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In fact, the novel is getting more user-friendly in general. Fun and profundity are no longer mutually exclusive. Humor is back: Smith and Shteyngart are satirists, Foer and Mitchell are wits. Likewise, vigorous, plotty storytelling is in vogue again. For much of the 20th century the border between high and low fiction was diligently policed. Now there's an attractive trend toward hybridizing high and low, grafting the brilliant verbal intelligence of high literature onto the sturdy narrative roots of genre fiction. "That used to be a real novelty act, or something that was done with kid gloves or with heavy irony," notes Lethem. "Now, a lot of writing has a very natural degree of engagement with the vernacular culture." Look at someone like Sittenfeld, whose Prep, a wildly readable account of a Midwestern girl floundering at an élite Eastern boarding school, became a surprise best seller. Is she a literary writer or a commercial writer? The distinction no longer seems to apply. She's just a good writer.
All that is lovely news for future students of 21st century literature. And yet: there's still no writer under 40 who makes you want to stand up in a crowded theater and shout, That right there is the voice of this generation, that is the yearning and the rage of the contemporary, embodied in some poor sad sack of a character who's mad as hell and just can't get no satisfaction. Every once in a while a novel comes along that makes everything else feel dated, that feels as current as tomorrow's e-mail, that gives readers the story of their own secret ineffable desperation with such immediacy that it induces spontaneous mass recognition as the Voice. Every once in a while--but not lately.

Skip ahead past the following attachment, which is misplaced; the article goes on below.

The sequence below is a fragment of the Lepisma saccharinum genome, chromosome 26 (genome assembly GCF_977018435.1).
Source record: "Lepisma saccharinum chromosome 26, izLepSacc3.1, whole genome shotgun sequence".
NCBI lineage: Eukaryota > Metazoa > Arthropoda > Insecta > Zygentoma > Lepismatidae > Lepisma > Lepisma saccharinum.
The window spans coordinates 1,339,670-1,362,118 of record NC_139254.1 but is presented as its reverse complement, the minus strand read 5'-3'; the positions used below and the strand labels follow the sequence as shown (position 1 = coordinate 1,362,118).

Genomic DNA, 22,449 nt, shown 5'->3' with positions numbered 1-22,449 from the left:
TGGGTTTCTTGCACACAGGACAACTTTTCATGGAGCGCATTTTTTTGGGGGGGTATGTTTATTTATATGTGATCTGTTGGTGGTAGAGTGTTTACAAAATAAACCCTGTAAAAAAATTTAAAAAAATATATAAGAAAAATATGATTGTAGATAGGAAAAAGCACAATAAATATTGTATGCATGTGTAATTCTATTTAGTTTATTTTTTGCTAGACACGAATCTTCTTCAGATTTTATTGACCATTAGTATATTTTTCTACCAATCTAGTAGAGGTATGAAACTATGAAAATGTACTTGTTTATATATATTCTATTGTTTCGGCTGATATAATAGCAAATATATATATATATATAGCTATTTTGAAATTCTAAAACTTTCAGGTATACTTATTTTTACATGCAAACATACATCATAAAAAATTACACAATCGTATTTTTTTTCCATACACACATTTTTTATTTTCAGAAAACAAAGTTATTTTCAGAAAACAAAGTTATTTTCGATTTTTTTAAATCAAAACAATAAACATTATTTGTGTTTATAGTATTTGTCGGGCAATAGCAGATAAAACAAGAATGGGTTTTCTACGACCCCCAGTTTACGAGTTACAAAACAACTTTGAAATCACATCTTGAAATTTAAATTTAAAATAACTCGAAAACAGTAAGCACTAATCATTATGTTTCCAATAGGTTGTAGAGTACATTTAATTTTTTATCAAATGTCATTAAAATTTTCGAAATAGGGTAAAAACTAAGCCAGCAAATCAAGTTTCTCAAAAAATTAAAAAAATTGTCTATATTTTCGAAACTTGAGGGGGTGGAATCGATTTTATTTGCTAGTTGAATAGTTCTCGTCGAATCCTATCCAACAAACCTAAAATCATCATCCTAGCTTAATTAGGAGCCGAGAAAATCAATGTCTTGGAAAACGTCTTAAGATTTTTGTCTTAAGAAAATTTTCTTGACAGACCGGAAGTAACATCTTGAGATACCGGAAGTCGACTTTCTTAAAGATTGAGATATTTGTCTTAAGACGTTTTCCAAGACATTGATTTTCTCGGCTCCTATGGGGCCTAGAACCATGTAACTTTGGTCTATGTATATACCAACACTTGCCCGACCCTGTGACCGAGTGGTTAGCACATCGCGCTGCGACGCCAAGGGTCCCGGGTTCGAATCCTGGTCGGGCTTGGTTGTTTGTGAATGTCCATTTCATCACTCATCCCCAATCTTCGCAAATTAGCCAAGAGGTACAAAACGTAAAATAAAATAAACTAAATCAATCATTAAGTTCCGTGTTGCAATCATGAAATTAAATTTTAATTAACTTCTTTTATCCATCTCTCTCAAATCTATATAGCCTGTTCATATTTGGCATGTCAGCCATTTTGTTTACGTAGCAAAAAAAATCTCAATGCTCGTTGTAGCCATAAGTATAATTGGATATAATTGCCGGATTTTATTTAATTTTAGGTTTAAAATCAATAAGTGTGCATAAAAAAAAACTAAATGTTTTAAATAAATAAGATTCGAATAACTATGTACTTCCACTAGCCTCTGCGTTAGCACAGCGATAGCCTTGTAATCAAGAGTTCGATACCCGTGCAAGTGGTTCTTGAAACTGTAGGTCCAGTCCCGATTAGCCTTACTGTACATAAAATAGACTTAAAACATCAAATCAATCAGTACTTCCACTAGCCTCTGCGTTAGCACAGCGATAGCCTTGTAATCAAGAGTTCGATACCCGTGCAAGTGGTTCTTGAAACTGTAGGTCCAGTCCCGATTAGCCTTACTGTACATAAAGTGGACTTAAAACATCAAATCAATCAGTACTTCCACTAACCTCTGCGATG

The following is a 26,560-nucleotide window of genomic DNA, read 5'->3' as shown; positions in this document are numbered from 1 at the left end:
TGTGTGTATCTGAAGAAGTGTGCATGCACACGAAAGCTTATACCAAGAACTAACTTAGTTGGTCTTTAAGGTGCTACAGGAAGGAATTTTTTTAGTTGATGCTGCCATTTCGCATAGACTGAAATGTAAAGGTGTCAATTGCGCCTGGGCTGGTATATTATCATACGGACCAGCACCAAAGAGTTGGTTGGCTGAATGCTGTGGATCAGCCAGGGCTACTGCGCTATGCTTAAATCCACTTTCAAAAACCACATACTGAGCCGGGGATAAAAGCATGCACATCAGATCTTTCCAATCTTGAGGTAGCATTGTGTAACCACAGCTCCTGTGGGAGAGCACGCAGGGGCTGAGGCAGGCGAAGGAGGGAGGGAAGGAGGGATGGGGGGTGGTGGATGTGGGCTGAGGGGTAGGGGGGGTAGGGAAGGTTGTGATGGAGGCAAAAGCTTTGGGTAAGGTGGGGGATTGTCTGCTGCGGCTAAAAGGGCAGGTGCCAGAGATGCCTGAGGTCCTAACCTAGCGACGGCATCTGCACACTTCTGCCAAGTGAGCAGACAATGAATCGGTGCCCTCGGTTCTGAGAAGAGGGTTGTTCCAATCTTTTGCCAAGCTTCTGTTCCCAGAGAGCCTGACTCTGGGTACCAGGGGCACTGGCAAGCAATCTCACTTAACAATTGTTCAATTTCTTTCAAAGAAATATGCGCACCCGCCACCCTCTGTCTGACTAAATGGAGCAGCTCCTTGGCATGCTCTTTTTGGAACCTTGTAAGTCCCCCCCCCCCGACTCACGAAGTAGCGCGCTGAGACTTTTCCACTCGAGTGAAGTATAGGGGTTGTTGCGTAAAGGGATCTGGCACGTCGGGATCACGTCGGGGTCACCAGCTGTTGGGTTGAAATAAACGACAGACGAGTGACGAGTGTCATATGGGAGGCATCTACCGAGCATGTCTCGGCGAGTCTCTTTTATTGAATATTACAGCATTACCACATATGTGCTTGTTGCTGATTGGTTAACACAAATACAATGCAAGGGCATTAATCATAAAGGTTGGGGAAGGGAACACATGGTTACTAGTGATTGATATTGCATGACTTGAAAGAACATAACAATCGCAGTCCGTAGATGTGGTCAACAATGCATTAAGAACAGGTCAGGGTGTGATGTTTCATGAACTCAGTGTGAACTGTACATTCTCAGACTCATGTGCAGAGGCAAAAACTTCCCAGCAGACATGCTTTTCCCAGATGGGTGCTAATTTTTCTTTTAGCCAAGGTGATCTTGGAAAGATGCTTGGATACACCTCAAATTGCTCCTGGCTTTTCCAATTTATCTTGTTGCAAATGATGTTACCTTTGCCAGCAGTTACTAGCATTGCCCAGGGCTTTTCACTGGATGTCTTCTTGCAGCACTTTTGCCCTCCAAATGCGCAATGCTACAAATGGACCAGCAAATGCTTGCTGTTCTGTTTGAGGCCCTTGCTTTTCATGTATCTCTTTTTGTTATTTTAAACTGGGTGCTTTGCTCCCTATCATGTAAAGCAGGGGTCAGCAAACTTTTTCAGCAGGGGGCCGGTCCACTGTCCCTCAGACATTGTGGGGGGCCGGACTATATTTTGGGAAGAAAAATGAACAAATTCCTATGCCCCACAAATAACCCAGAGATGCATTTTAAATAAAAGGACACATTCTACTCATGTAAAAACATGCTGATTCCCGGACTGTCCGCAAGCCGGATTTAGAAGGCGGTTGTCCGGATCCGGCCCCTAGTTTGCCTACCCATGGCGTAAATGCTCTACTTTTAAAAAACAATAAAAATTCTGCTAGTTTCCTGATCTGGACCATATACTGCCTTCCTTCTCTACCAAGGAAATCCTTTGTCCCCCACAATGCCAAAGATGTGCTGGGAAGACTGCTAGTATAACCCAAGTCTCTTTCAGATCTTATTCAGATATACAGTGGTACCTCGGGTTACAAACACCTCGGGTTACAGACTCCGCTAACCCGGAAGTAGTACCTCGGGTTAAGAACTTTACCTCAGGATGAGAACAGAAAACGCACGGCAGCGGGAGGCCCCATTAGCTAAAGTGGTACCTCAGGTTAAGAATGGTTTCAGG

You can walk from the beginning of the 20th century, stepping safely from decade to decade, and find one writer after another anointed as the Voice. F. Scott Fitzgerald, Ernest Hemingway, J.D. Salinger, Jack Kerouac, Joseph Heller, Kurt Vonnegut, Jay McInerney, Bret Easton Ellis ... but once you get to Douglas Coupland (who published Generation X in 1991), the last novelist who on a moonless night could be taken for the V.O.A.G., the trail goes cold. Not quite abruptly--for a few twinkly, magical minutes interest swirled around Wallace, and Eggers (more for his memoir than his fiction), and Chuck Palahniuk--but, ultimately, definitively.
The process by which the Voice is anointed is a mysterious one. "I think youth has a lot to do with it," says Ellis, whose latest novel, Lunar Park, came out last summer. "Being the first--and not necessarily the best, just the first--to capture what it feels like to be a member of your generation catapults you forward in a direction that doesn't happen to Jonathan Safran Foer or Zadie Smith. I guess I got lucky, because the way I wrote about us was something that a large number of people connected and agreed with. It wasn't orchestrated. There wasn't a plan."